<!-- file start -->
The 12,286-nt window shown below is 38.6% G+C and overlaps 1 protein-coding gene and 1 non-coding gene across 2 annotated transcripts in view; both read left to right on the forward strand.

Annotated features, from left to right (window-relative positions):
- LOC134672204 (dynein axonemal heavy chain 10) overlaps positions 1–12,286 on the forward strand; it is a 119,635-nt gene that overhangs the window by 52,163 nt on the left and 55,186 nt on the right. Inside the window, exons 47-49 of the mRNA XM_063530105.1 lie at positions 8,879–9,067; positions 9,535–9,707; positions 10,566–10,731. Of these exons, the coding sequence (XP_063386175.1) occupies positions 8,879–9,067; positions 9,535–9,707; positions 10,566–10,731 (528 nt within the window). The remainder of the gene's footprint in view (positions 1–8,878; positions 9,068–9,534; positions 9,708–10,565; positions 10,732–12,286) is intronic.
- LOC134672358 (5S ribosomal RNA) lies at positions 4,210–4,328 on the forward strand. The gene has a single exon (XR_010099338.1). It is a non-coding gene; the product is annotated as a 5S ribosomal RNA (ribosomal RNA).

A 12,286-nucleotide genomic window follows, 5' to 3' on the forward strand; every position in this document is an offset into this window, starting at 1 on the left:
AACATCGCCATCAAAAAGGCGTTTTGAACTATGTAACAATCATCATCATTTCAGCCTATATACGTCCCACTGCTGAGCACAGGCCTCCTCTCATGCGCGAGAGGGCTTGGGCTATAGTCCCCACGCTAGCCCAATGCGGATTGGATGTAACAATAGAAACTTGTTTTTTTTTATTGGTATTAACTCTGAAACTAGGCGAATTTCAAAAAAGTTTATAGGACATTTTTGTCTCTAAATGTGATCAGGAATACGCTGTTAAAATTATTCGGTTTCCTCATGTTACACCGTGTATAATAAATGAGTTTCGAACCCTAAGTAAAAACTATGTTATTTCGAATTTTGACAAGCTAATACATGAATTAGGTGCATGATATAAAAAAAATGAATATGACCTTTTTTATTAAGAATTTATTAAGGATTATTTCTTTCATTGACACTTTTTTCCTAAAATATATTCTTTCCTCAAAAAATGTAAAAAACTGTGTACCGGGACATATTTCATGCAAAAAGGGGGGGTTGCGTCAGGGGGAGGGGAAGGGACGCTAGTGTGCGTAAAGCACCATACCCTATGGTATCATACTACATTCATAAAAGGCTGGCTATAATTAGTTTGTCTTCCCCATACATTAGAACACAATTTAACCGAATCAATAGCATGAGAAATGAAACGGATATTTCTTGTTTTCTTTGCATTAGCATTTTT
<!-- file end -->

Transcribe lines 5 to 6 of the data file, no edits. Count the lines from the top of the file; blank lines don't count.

A 12,286-nucleotide genomic window follows, 5' to 3' on the forward strand; every position in this document is an offset into this window, starting at 1 on the left:
AACATCGCCATCAAAAAGGCGTTTTGAACTATGTAACAATCATCATCATTTCAGCCTATATACGTCCCACTGCTGAGCACAGGCCTCCTCTCATGCGCGAGAGGGCTTGGGCTATAGTCCCCACGCTAGCCCAATGCGGATTGGATGTAACAATAGAAACTTGTTTTTTTTTATTGGTATTAACTCTGAAACTAGGCGAATTTCAAAAAAGTTTATAGGACATTTTTGTCTCTAAATGTGATCAGGAATACGCTGTTAAAATTATTCGGTTTCCTCATGTTACACCGTGTATAATAAATGAGTTTCGAACCCTAAGTAAAAACTATGTTATTTCGAATTTTGACAAGCTAATACATGAATTAGGTGCATGATATAAAAAAAATGAATATGACCTTTTTTATTAAGAATTTATTAAGGATTATTTCTTTCATTGACACTTTTTTCCTAAAATATATTCTTTCCTCAAAAAATGTAAAAAACTGTGTACCGGGACATATTTCATGCAAAAAGGGGGGGTTGCGTCAGGGGGAGGGGAAGGGACGCTAGTGTGCGTAAAGCACCATACCCTATGGTATCATACTACATTCATAAAAGGCTGGCTATAATTAGTTTGTCTTCCCCATACATTAGAACACAATTTAACCGAATCAATAGCATGAGAAATGAAACGGATATTTCTTGTTTTCTTTGCATTAGCATTTTT